- Research found that 2,920 of the 7,000 to 8,000 bites from venomous snakes each year in the U.S. are from copperheads, making them responsible for around 39% of all reported venomous bites, which is more than any other snake.
- Copperheads’ venom contains hemotoxins. Hemotoxins destroy muscle tissue, attack the circulatory system, and cause respiratory problems.
- Instead of retreating when sensing humans, copperheads freeze in an attempt to camouflage themselves. Because people don’t see them and step on them or nearby, they react by biting.
Copperheads are venomous pit vipers found in many parts of North America. They grow between 20 to 37 inches in length and weigh no more than 12 ounces, making them perfectly medium-sized snakes. Copperheads get their names from their copper or orange-red heads that are triangularly shaped. They have pale brown to pinkish-brown background skins decorated with hourglass-shaped markings that are copper or reddish-brown.
Copperheads are said to bite more people than any other venomous snake in the United States. But is this true? And if it is, why? This article gives you all the answers you need to know.
Copperhead Snake Venom
Copperheads’ venom contains hemotoxins. Hemotoxins destroy muscle tissue, attack the circulatory system, and cause respiratory problems. In large quantities, it can be extremely fatal. However, the copperhead’s venom is rarely fatal. Copperheads have a maximum venom yield of 85 mg but only inject about 26mg on average. Since it takes 80 to 100mg of copperhead venom to kill a man, it is easy to see why copperhead bites are rarely fatal.
Do Copperheads Bite More People Than Any Other Snake?
According to the Centers for Disease Control and Prevention(CDC), about 7,000 to 8,000 people are bitten by venomous snakes in the U.S. each year. Further research shows that about 2,920 of these bites were from copperheads. This makes them responsible for about 39% of all reported venomous bites in the US.. No other venomous snake bites so many people in a year, so it is safe to say that copperheads bite more people than any venomous snake in America. But why is this so? Let’s find out.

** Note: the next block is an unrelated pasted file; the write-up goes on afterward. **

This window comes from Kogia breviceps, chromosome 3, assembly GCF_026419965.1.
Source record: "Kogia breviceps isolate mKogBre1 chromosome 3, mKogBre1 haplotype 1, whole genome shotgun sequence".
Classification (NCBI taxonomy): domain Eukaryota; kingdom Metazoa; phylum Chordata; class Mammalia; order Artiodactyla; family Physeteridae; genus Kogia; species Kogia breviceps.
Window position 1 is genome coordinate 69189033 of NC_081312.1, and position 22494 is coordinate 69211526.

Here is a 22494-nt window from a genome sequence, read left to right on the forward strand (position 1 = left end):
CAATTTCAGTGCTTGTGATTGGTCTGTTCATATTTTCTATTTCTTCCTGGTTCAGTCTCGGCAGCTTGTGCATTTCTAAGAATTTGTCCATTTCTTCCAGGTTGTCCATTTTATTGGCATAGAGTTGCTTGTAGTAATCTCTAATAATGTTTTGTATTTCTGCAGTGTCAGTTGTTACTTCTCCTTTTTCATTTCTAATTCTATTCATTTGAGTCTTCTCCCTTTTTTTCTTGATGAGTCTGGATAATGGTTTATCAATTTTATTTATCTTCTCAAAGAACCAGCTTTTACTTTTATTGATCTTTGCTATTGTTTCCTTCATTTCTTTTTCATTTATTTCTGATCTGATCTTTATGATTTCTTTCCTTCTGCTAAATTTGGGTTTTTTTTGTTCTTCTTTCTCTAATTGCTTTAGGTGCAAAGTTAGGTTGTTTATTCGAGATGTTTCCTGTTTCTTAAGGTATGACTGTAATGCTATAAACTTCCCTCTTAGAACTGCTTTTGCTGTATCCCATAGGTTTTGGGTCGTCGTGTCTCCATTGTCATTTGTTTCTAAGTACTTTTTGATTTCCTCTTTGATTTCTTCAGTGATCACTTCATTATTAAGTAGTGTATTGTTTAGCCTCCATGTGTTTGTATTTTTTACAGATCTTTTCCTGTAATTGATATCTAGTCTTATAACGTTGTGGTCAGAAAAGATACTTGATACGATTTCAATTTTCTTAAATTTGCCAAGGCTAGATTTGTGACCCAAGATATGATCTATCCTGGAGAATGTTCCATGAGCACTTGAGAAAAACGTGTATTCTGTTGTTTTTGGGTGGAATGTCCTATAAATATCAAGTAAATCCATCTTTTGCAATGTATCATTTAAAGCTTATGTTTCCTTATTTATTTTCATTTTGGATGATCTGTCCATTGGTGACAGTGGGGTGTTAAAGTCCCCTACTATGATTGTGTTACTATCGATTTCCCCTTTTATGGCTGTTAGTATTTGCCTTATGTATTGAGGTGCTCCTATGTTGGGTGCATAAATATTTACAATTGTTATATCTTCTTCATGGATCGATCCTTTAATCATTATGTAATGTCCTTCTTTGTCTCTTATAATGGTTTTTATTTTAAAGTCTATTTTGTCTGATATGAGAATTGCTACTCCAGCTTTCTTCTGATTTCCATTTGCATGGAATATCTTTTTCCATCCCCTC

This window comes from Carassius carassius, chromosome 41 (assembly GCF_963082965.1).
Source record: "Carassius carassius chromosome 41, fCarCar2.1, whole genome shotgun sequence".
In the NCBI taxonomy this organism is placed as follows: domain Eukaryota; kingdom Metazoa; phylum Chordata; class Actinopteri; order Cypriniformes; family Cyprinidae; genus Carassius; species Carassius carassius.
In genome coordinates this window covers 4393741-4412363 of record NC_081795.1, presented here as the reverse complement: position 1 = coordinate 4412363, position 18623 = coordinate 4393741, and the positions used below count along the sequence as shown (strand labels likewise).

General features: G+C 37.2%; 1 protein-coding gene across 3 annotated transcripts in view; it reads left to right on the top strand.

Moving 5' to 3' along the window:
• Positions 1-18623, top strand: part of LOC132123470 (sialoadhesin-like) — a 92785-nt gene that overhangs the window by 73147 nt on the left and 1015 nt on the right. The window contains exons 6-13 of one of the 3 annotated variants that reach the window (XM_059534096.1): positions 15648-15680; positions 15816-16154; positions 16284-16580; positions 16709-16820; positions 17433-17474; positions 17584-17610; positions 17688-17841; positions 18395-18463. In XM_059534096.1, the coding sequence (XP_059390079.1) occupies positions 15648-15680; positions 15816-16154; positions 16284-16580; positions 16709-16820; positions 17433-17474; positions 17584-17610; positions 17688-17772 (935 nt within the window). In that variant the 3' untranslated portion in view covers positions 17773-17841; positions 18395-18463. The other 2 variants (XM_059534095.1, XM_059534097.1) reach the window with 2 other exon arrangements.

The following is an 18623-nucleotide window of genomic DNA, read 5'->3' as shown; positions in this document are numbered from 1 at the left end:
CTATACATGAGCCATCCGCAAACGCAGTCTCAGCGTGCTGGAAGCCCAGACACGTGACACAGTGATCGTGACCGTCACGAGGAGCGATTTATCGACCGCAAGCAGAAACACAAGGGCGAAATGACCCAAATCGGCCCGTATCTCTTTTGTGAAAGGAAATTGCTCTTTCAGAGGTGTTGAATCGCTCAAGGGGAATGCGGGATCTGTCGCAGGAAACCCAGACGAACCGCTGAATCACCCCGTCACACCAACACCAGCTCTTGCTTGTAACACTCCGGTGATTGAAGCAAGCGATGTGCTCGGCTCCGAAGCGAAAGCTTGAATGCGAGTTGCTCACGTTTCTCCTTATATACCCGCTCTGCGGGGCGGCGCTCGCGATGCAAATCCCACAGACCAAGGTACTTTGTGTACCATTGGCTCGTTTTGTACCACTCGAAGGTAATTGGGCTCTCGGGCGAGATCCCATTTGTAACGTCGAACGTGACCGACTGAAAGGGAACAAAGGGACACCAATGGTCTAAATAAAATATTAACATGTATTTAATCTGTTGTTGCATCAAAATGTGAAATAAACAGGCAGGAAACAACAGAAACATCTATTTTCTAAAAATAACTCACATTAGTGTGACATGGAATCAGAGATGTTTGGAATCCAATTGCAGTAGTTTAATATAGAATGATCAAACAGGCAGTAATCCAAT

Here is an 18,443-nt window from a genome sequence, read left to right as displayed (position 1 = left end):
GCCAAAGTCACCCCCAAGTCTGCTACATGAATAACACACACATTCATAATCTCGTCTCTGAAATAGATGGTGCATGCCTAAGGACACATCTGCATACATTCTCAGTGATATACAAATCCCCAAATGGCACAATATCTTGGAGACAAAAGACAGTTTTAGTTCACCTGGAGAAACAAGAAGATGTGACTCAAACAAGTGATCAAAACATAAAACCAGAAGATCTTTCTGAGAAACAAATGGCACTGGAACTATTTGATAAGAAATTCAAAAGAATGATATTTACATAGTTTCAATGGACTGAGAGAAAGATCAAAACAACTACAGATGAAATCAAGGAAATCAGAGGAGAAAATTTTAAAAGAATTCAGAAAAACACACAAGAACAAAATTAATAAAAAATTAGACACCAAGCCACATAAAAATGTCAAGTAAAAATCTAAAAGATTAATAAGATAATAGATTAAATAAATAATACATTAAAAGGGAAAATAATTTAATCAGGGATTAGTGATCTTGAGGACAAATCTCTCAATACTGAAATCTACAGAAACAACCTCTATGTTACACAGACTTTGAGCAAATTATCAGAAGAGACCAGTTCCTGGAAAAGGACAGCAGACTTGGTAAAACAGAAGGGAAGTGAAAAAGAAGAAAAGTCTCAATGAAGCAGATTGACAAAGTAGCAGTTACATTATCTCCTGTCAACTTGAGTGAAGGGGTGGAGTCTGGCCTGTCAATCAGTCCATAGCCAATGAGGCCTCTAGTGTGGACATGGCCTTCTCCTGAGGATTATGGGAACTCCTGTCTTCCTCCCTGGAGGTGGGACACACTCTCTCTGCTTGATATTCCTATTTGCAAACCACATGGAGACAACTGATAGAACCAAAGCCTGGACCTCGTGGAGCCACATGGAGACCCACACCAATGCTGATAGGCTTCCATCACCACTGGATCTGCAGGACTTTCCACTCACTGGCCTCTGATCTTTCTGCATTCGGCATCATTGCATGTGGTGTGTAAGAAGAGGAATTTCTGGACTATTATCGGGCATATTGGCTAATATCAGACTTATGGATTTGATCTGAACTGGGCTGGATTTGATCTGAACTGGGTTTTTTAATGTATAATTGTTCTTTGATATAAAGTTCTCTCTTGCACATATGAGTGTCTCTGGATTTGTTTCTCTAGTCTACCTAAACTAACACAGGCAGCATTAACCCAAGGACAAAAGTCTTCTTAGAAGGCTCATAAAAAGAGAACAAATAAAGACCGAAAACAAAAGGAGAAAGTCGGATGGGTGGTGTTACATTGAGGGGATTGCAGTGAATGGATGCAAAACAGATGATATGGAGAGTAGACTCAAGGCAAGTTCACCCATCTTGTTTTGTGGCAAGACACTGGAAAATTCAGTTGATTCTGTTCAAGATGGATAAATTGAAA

Why Do Copperheads Bite More People Than Any Other Snake In The USA?
Copperheads bite mainly to warn or fight back against attackers. Most of their bites are warning or dry bites, meaning little to no venom is injected.
When most snakes sense or hear humans nearby, they slither away even before the human arrives. They do this to avoid making contact. However, when copperheads sense humans nearby, they do not slither away. Instead, they freeze in an attempt to camouflage into their surroundings.
The problem is that this works — a little too well. Humans do not spot these creatures and end up stepping on them or near them. This threatens copperheads and naturally, they react by biting.
Copperheads make up for their lack of strong venom with excruciatingly painful bites. Their bites are often accompanied by nausea and swelling. Copperheads have long solenoglyphous fangs that tear through the skin and inject venom in a similar manner to how hypodermic needles work. Their bites cause damage to the surrounding tissues. The affected skin might turn black and fall off. However, if the bite is treated, the damage is reversible.
How Many People Die From Snake Bites Each Year?
Copperhead deaths occur when victims do not seek immediate medical help because they underestimate the snake’s venom. Since only 0.01% of copperhead bites are fatal, we can estimate an average of one death every four years. This number is, of course, regrettable because getting treatment in time can save the victim’s life.